Also, and take this as a strictly aneddoctical evidence since I can’t remember my source, I remember reading some magazine years ago. They did a comparison between some italian region with a very strong tradition for alcohol and somewhere in the uk wih a similar tradition. Apparently, alcohol related issues were different in nature but just as bad. In uk it was : stay sober, then drink a lot on the week end and get hospedalized for alcohol poisoning or something. In italy it was drink 1 or 2 bottles a day, then die from liver failure at a young age.

    I never realized there were so many blogs of english speaking foreigners in italy. It’s very interesting to read an outsider’s view on italy (are we really THAT obsessed about digestion? Everybody seems to remark that).

    I’m really enjoying going back throu the archieves right now.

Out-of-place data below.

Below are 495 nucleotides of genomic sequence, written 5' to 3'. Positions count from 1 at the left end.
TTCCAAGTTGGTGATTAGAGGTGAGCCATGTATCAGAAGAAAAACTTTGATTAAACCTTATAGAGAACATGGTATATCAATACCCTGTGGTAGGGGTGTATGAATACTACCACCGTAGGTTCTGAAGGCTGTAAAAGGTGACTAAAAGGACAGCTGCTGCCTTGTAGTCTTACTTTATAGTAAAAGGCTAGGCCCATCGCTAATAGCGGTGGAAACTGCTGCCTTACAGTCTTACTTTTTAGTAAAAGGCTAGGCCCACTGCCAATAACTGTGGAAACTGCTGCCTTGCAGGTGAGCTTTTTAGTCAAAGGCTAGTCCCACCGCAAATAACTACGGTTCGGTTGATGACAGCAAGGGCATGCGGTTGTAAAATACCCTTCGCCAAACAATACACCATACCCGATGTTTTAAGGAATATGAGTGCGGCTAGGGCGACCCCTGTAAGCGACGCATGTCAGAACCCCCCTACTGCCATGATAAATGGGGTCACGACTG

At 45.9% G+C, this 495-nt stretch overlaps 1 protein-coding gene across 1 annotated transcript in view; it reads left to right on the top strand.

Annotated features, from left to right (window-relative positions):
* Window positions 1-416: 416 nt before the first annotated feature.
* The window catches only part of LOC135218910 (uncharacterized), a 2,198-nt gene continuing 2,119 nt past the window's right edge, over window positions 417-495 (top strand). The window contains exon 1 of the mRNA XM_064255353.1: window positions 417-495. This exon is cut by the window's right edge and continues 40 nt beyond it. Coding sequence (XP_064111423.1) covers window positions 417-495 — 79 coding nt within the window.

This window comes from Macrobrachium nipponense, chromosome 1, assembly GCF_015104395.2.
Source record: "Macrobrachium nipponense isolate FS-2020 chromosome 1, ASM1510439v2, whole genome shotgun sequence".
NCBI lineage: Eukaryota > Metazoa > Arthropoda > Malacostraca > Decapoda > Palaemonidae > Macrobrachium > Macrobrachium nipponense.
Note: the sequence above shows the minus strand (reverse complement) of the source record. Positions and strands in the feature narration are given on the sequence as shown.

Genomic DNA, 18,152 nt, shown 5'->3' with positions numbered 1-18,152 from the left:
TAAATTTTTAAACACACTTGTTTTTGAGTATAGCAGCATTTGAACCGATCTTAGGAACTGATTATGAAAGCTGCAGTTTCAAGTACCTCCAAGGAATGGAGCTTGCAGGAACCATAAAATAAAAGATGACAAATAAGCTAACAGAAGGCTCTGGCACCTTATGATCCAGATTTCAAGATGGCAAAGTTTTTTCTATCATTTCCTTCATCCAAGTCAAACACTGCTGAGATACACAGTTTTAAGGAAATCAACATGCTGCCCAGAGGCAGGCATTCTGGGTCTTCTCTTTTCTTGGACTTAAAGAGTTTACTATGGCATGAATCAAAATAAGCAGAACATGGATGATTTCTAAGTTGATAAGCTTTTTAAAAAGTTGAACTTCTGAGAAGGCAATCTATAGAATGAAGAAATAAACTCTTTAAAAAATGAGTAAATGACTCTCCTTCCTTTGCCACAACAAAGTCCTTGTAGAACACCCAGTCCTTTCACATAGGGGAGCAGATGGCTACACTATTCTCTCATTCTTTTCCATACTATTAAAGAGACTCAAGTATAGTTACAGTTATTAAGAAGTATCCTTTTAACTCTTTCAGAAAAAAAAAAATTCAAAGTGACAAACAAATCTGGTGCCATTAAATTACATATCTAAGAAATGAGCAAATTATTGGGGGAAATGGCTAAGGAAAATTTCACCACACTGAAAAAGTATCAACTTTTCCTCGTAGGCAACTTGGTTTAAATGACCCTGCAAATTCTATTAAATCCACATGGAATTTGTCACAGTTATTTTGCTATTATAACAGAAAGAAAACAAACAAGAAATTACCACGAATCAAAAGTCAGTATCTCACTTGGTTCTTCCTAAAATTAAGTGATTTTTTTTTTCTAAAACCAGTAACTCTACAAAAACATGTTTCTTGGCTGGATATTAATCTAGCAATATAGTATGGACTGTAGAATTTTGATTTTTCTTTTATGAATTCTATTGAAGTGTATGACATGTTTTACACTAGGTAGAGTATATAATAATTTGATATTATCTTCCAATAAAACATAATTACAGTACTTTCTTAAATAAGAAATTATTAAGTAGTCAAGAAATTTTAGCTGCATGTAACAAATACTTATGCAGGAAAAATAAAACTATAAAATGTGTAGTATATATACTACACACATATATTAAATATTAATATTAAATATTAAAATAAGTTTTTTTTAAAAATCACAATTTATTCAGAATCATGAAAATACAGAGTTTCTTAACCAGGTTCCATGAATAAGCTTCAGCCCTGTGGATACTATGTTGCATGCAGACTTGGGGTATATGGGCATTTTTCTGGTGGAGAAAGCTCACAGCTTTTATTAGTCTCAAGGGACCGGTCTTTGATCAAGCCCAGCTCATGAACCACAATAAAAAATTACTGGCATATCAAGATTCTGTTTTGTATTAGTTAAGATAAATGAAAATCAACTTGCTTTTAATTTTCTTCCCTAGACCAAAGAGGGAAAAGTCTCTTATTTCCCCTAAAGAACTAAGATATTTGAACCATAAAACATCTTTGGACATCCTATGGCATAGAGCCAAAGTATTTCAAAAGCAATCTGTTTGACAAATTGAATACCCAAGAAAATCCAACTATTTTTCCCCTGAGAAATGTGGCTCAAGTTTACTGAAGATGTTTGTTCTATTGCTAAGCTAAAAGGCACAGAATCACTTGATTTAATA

8. sognatrice

    Great comments! I love the personal experiences because it shows what really works and what doesn’t without having to rely on what we imagine might be the case.

    And Luigi, benvenuto! There are definitely a lot of us in the blogosphere talking about our impressions of Italian life and culture–some of us grew up with a taste of it in America or elsewhere while others are experiencing things for the first time. I hope you enjoy reading our thoughts as much as I know we all enjoy sharing them–and we can learn together πŸ™‚

    And if you think digestion is a hot topic, wait till you get to the air that can cause your death, the dire labor market, and, of course, Le Veline!